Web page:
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Uta Ranke-Heinemann’s alleged excommunication

January 23, 2008

Uta Ranke-Heinemann, the German theologian who in 1985 became the first woman to receive, and in 1987 the first to forfeit, a major chair in Catholic theology, is in the news again, this time using Cdl. Lehmann’s announcement that he will step down as chairman of the German episcopal conference as the occasion to remind folks that she was a classmate of famous figures like Lehmann and Ratzinger. There’s nothing new in her remarks; they are assessed elsewhere.

But I paused over Ranke-Heinemann’s claim (at times, it sounds more like a boast) to have been excommunicated. I wonder, when exactly was that?

Granted that some of Ranke-Heinemann’s views seem heretical per 1983 CIC 750-751, making her susceptible to automatic censure under 1983 CIC 1364, I find no record (cf. Acta Apostolicae Sedis, La Documentation Catholique, Canon Law Digest, etc.) that the Church’s gravest penalty was formally declared or imposed against Ranke-Heinemann during her academic troubles. Given that the effects of automatic (latae sententiae) excommunication are lighter than are those for formal (ferendae sententiae) excommunication (1983 CIC 1331.2), one should not assume that Ranke-Heinemann labors under the latter when it’s not even clear that she incurred the former.

Maybe Ranke-Heinemann should have been formally excommunicated (excommunication is, after all, a medicinal penalty per 1983 CIC 1312); and it’s possible, but not very likely, that her bishop did so in an act to which the world was not privy. But, anyone who sees Ranke-Heinemann’s loss of a theology chair as tantamount to an excommunication needs correction in that regard. Excommunication is a far more serious penalty.

But all of this underscores, I think, a deeper point still.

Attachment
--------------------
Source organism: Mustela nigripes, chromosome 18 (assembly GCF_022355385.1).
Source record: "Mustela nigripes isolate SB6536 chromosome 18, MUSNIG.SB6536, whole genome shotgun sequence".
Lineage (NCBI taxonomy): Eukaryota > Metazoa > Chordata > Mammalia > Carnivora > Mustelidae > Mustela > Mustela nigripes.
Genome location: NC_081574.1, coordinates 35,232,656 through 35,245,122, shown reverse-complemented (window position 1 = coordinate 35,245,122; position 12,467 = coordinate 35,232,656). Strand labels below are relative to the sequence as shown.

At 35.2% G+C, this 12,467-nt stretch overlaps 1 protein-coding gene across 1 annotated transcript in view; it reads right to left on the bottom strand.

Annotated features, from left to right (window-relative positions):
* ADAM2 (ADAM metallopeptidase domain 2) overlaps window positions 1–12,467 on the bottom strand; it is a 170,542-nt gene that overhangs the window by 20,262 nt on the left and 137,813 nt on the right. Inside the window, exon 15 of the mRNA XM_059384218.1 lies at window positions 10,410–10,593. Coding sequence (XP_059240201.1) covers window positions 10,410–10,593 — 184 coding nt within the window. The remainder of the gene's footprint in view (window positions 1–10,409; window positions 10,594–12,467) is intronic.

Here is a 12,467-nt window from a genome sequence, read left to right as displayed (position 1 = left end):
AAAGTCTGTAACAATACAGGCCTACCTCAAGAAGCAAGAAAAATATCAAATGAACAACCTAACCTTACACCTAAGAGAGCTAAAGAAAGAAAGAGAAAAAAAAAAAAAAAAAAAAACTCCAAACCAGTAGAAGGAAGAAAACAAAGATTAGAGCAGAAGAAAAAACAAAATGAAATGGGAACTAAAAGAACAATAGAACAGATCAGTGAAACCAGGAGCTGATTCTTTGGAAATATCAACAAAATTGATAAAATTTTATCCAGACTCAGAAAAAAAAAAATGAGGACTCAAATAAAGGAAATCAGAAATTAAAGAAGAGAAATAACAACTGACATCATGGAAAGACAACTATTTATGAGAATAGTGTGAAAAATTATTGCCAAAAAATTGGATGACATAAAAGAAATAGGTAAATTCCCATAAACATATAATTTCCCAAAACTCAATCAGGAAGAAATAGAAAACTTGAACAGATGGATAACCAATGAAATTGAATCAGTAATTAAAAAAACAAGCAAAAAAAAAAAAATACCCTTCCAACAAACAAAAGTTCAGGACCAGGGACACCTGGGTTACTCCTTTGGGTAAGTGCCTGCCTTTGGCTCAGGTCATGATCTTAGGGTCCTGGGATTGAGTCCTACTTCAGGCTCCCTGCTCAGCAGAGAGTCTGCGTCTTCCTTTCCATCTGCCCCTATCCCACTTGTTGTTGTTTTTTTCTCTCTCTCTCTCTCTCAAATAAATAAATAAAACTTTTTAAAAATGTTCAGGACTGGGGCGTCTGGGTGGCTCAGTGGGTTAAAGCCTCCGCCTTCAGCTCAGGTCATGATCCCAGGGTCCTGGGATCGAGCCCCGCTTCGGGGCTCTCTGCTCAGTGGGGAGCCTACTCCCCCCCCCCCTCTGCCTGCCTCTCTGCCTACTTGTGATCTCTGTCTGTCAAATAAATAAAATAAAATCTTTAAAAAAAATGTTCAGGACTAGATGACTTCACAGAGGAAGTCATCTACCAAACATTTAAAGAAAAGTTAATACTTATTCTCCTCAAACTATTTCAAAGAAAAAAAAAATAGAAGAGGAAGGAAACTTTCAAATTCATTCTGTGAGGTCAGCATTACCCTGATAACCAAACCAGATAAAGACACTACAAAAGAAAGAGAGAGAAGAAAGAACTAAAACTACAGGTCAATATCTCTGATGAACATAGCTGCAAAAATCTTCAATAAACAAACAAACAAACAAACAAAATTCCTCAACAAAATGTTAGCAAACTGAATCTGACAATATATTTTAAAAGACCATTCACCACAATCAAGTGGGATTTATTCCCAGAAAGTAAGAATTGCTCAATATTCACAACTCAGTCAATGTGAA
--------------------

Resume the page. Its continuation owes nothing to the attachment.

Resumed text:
There are several legal and pastoral anomalies associated with “automatic” penalties in the Church, and prominent among them is that the operation of automatic sanctions in the Church inevitably focuses attention on the intricacies of canon law, instead of on the fundamental Christian values that canon law is meant to serve. That is rarely helpful. Formal penal procedures (preferably judicial, but even administrative, per 1983 CIC 1342) not only serve justice better in the Church, they give the appearance of serving justice better than do automatic sanctions. And that’s an important good.

Happily, the modern trend (modern, though it started with Bl. Pius IX’s ap. con. Apostolicae Sedis moderationi in 1869) against automatic canonical sanctions is gaining ground (see 1983 CIC 1314, and note that Eastern Catholic canon law has dropped automatic sanctions entirely per CCEO 1402). I suggest that we see in Ranke-Heinemann’s touting of an excommunication that she might not have even incurred one more reason why formal penal processes, with published results, should be standard practice throughout the Church.

Read more about these issues: Edward Peters, EXCOMMUNICATION AND THE CATHOLIC CHURCH: STRAIGHT ANSWERS TO TOUGH QUESTIONS, Foreword by Bp. Thomas Paprocki (Ascension Press, 2006), ISBN: 1932645454.

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